On May 17, the Centers for Medicare & Medicaid Services (CMS) abruptly announced a delay in its release of a Medicare National Coverage Determination (NCD) for CAR T-cell therapy, which was due to be published that same day. The agency statement did not provide an explanation for the delay.
In a meeting with reporters on Wednesday, May 22, CMS Administrator Seema Verma said that the agency is taking care with the NCD because not only is the technology "new ground" for CMS, but also application of CAR-T therapy is expected to expand to other types of cancer beyond lymphoma. “So we want to make sure that we’re doing this appropriately, dotting our i’s and crossing our t’s. It’s just taking a little bit more time because it’s not a routine type of decision,” Verma said.
Source: Inside Health Policy
On May 16, the Centers for Medicare & Medicaid Services
(CMS) released their final rule titled “Modernizing Part D and Medicare
Advantage to Lower Drug Prices and Reduce Out-of-Pocket Expenses.” Highlights
from this final rule include:
The ACCC policy team will continue to analyze this rule and
provide a more detailed analysis at a later date.
the CMS final rule here.
On May 14, Pfizer Inc. announced that the FDA has approved avelumab (Bavencio) plus axitinib (Inlyta) for the first-line treatment of patients with advanced renal cell carcinoma (RCC). A Phase III study showed that the combination significantly lowered risk of disease progression or death by 31 percent and extended progression-free survival by 5.4 months for patients with advanced RCC compared with sunitinib.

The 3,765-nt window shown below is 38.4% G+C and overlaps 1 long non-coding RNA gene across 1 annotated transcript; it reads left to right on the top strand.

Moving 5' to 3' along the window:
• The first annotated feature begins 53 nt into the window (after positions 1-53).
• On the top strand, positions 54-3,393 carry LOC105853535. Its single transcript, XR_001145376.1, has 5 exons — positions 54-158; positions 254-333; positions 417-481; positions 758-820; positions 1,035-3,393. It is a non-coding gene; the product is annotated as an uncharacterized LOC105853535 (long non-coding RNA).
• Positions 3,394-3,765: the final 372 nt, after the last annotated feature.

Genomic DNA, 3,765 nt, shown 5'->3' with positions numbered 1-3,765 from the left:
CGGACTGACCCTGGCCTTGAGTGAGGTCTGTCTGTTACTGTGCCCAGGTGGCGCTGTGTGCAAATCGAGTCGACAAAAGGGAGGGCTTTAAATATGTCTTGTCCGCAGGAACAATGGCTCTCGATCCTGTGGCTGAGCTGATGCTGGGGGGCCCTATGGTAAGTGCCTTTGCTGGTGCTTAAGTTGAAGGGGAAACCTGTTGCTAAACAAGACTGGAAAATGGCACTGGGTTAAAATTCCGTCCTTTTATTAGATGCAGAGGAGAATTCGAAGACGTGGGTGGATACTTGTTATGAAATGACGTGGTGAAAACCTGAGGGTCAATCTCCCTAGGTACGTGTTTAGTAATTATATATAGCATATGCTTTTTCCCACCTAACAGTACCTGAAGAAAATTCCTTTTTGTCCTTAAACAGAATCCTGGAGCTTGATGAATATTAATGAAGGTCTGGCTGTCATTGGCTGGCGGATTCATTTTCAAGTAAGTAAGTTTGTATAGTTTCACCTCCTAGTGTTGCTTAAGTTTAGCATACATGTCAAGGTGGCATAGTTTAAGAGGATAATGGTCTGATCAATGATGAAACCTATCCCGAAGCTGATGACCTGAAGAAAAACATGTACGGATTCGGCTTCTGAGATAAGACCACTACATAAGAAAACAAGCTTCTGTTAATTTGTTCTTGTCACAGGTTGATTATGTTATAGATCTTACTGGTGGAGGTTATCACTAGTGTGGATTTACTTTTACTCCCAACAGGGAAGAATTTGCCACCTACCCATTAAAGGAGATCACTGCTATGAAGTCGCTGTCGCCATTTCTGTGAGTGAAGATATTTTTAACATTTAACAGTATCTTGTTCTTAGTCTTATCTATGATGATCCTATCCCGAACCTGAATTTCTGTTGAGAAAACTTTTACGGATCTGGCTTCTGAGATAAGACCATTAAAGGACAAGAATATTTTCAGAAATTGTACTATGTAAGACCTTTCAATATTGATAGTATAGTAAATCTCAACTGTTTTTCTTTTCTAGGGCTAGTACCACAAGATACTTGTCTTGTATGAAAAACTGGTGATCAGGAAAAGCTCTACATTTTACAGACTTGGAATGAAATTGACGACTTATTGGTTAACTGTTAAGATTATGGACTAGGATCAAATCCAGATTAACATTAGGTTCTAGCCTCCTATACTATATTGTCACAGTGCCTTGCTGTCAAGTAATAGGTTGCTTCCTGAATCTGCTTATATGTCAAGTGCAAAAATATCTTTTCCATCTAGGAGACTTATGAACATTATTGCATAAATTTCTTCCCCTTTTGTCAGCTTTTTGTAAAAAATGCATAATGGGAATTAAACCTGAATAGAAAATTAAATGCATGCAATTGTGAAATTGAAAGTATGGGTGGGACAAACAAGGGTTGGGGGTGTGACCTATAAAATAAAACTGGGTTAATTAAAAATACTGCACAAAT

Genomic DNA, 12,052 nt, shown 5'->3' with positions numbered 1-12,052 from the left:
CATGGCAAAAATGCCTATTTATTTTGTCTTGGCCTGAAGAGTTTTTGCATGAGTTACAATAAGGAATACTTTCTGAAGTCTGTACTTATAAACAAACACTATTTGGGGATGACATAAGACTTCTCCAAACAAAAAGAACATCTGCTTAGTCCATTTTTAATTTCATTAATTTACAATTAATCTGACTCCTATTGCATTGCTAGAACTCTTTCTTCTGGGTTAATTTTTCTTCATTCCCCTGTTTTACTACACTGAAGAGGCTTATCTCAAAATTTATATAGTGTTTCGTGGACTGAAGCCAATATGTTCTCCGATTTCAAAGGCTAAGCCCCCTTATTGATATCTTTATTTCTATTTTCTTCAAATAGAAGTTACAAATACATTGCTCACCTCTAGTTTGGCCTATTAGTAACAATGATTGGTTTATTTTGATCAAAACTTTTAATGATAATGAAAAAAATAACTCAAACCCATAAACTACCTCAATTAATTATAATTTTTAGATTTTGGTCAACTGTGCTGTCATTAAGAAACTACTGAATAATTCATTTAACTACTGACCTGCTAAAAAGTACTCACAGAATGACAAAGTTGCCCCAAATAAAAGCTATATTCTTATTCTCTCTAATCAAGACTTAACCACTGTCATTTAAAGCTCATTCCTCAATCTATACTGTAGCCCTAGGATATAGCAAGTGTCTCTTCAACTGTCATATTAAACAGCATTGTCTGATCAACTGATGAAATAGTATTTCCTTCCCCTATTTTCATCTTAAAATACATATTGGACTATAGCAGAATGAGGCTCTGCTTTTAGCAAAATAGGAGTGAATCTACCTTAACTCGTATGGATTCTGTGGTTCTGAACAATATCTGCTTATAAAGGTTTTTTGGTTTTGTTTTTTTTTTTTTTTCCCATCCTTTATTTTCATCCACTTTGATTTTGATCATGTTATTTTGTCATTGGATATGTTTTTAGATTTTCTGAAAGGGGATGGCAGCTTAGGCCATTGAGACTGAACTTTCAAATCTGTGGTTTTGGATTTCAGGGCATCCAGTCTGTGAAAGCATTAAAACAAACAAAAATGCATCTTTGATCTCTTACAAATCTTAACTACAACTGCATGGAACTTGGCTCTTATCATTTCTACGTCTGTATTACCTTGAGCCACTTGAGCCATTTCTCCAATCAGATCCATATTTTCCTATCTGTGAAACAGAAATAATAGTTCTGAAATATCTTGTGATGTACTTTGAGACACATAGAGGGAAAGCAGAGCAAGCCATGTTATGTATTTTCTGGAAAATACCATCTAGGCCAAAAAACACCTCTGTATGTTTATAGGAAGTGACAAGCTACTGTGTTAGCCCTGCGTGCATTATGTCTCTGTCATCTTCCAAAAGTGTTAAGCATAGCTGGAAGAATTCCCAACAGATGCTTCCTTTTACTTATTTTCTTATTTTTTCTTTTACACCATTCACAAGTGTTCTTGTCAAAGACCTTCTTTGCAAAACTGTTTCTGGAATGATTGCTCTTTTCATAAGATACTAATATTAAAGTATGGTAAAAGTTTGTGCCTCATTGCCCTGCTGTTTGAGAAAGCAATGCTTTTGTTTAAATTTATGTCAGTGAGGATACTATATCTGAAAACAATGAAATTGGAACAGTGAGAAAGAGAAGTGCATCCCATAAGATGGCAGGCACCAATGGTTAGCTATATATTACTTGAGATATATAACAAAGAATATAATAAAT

Read the Pfizer press release.
On May 10, the U.S. Food and Drug Administration (FDA) released its final guidance to drug manufacturers with direction on what studies need to show the agency in how a biosimilar is interchangeable with a biologic. The healthcare community, and specifically, the oncology community, has called upon the FDA and Congress to increase the availability and competition of biosimilars.
Read statement from acting FDA Commissioner Ned Sharpless, MD.
On May 10, the U.S. Food and Drug Administration (FDA) approved ramucirumab (Cyramza, Eli Lilly and Company) as a single agent for hepatocellular carcinoma (HCC) in patients who have an alpha fetoprotein (AFP) of ≥ 400 ng/mL and have been previously treated with sorafenib.